Words by Cathrine Disney (Twitter @CathrineDisney)
The work of interdisciplinary artist, Alana Bartol, heavily revolves around the complex, intertwined relationship between man and earth. Within every project, Bartol’s work references the continual exchange between the non-living world and one and another, both within and beyond the human body.
In Forms of Awareness: Ghillie Suit, this living sculpture and performance piece serves as a visual and physical representation of the blurring boundaries of natural and man-made landscapes. This camouflage plant-human hybrid is the ultimate symbol of the ignorance of man to the urbanisation and destruction of our natural environments for suburban development.
Bartol’s most recent ongoing work, The Dowsing Project, explores the method of ‘water-witching’ as a means of creative investigation into our interconnectivity with nature in our everyday environments. Bartol utilises participatory workshops using this technique as a means to create a dialogue and question our understanding and connections to and with water and the cities we live in.
Through collaborative and individual practice, participatory works, drawing, video, and performance, Alana Bartol aims to bring to our immediate attention, with intent to enhance our understand and knowing, the invisible forces that are shaping our everyday environments.
Your work involves art, science and ecology. When and how did the fascination with them come about?
Though I decided to purse an education in the arts, I have long been fascinated by the biological sciences and ecological relationships between humans and other species. I developed an appreciation and love of botanical and medical illustration at a young age.
Part of my childhood was spent in Halifax, NS, where I dreamed of one day becoming an Oceanographer to study the creatures and phenomena of the oceans. As I developed my art practice, I began to work in performance art as a way to explore alternative epistemologies within and beyond the human body to question the universality of knowledge.
What are the possible ways of knowing within and beyond the human body?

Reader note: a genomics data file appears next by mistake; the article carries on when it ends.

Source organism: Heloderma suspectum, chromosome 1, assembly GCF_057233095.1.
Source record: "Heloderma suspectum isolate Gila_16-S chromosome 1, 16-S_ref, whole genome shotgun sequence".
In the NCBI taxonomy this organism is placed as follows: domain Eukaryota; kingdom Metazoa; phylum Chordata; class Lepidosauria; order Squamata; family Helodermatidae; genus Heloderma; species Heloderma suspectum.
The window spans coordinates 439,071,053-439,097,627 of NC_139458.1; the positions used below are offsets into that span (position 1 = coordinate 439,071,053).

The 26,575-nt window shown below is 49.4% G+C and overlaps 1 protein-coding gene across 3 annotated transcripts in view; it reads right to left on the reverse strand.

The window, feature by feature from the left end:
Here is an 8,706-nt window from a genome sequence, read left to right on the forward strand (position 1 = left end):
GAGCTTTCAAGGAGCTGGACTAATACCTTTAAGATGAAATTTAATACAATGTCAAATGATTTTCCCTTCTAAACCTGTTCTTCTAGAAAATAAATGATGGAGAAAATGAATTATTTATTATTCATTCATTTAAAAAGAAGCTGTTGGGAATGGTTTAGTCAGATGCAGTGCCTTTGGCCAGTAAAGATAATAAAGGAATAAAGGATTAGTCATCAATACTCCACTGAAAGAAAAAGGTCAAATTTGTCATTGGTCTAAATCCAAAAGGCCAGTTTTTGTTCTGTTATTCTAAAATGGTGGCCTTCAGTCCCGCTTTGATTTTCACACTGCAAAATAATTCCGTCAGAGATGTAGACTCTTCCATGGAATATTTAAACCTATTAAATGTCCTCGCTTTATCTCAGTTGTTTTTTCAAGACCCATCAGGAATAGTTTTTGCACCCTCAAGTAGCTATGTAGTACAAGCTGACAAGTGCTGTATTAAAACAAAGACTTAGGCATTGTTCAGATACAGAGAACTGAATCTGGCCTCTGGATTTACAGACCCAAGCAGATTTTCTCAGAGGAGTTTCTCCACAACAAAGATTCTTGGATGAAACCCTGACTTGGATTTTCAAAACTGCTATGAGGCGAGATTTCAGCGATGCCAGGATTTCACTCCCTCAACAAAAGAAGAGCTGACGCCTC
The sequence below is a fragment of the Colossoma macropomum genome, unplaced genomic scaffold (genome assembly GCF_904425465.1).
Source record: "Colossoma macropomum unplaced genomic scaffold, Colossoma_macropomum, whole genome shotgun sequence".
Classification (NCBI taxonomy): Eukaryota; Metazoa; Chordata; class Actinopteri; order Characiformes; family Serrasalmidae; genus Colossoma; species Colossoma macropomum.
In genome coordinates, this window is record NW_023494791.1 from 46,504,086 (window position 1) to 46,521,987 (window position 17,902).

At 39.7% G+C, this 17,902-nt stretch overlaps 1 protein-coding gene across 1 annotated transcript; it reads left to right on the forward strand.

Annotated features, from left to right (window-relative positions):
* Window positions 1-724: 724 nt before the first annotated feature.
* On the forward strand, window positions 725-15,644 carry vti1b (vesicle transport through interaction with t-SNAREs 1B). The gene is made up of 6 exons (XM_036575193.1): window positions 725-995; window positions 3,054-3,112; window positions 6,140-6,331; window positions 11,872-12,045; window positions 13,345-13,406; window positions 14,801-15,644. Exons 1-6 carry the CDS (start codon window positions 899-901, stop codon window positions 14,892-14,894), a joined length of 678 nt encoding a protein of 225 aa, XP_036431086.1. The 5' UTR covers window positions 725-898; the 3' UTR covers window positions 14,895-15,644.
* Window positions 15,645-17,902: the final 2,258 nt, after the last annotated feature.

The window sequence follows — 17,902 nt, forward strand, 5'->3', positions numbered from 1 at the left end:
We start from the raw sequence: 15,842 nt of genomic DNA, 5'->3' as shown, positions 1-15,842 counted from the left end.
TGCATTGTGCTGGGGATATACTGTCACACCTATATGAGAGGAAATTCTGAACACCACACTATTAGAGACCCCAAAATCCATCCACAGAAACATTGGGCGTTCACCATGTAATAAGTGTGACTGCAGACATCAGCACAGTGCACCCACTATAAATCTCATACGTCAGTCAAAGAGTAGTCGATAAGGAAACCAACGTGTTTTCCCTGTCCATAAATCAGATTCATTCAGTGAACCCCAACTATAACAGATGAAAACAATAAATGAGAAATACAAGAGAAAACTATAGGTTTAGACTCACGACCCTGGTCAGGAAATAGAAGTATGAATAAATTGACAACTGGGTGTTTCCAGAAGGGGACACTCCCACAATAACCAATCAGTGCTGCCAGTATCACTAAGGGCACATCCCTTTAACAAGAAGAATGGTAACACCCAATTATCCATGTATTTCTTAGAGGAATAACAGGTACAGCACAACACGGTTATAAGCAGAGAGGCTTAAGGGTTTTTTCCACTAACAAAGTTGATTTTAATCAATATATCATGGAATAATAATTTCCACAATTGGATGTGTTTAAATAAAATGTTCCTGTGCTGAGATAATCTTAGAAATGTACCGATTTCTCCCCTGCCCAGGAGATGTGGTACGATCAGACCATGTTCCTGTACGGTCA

When do we feel physical, emotional and psychological connections to other species in our environments? My fascination with the natural world led to my interest in environmental concerns, science/art collaborations, biotechnology and inter-species relationships.
What do you expect from the collaboration between science and art?
Whether I am camouflaging in suburbia, or exploring divining as aesthetic practice, my work centres on making visible the invisible in our everyday environments. I hope to continue to meet and collaborate with those working in the sciences to exchange ideas, information and ways of exploring how invisible forces are interpreted, visualized and studied.
What was the most difficult part of ‘Forms of Awareness: Ghillie Suit’ development? How did you come up with the idea behind this project?
There were many difficulties along the way but that is part of the artmaking process. I love the process creating work more than the final piece and I see the entire process as part of the work. Forms of Awareness: Ghillie Suit is an ongoing project that I began in 2012 in Windsor, Ontario, the city where I grew up and returned to in 2012. In this series, military camouflage is re-positioned in the open air of suburban neighbourhoods. She appears in various green spaces such as green zones, naturalized areas, trails and spaces slated for suburban development.
Born in Windsor, Ghille may serve as a foreboding or protective guardian figure. She is a trickster of sorts, moving between human-made and “natural” landscapes, while questioning our perceptions of gender. I recently moved, so my next challenge will be to see how the project evolves in my new home: Calgary, Alberta.
What are your aims as a bio artist working in between science and art?
The opportunities for exchanges between artists and scientists should be plentiful, yet the separation between the fields makes it difficult to initiate and sustain collaborations, let alone have conversations.
I hope to be able to breakdown some of the boundaries between the two fields. There is a conversation piece inspired by “A Rose for Direct Democracy” by Joseph Beuys that I have been thinking of organizing where artists and scientists come together to have one-on-one conversations. A graduated cylinder would sit on each table for two, holding a single rose.
I often look to the work of Joseph Beuys and the concept of social sculpture as a way to think about how we mold and shape the world in which we live, the role of the artist in society and how artists might work with others towards a humane and ecologically viable society.
What is your chief enemy of creativity?
I go through periods when it is more difficult to dedicate time and energy to my artistic practice. I never have a lack of ideas or inspiration but it is always a struggle to find the time to explore them all. Finding the financial resources to sustain my practice outside of full time work always an ongoing struggle.
You couldn’t live without…
A sense of wonder and curiosity.